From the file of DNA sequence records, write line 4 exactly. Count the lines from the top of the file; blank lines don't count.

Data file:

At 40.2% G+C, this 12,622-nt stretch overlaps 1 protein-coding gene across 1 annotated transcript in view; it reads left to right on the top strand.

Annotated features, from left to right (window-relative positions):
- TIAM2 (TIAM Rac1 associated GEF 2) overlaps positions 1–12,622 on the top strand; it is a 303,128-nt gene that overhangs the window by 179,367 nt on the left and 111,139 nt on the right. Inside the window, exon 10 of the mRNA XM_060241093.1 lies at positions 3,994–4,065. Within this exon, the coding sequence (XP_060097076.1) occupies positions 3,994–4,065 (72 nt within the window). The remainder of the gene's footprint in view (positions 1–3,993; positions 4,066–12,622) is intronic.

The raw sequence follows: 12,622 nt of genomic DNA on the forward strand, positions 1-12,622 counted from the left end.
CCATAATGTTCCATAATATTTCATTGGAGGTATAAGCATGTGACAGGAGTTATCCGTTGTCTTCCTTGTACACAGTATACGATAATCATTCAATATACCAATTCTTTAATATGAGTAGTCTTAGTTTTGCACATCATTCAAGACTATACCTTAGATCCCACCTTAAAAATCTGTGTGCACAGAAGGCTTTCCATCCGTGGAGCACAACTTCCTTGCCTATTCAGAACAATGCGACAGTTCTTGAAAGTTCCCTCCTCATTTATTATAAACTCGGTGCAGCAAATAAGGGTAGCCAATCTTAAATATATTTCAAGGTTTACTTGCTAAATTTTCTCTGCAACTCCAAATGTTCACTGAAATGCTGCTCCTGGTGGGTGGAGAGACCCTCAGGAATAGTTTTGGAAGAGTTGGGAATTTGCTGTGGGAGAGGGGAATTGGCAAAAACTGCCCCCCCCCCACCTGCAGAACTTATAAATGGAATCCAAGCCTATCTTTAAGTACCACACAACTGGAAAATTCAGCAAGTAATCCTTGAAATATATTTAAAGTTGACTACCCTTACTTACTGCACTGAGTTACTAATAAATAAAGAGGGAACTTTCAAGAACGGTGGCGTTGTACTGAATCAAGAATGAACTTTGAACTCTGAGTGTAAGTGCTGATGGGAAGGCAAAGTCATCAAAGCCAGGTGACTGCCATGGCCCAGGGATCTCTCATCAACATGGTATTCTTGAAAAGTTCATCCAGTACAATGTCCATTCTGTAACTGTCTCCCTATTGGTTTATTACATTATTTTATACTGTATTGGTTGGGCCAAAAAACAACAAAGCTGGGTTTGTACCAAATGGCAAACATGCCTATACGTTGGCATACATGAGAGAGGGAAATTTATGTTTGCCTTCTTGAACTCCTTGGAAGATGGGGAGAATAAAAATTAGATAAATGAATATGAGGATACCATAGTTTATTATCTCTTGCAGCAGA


The raw sequence follows: 12,622 nt of genomic DNA on the forward strand, positions 1-12,622 counted from the left end.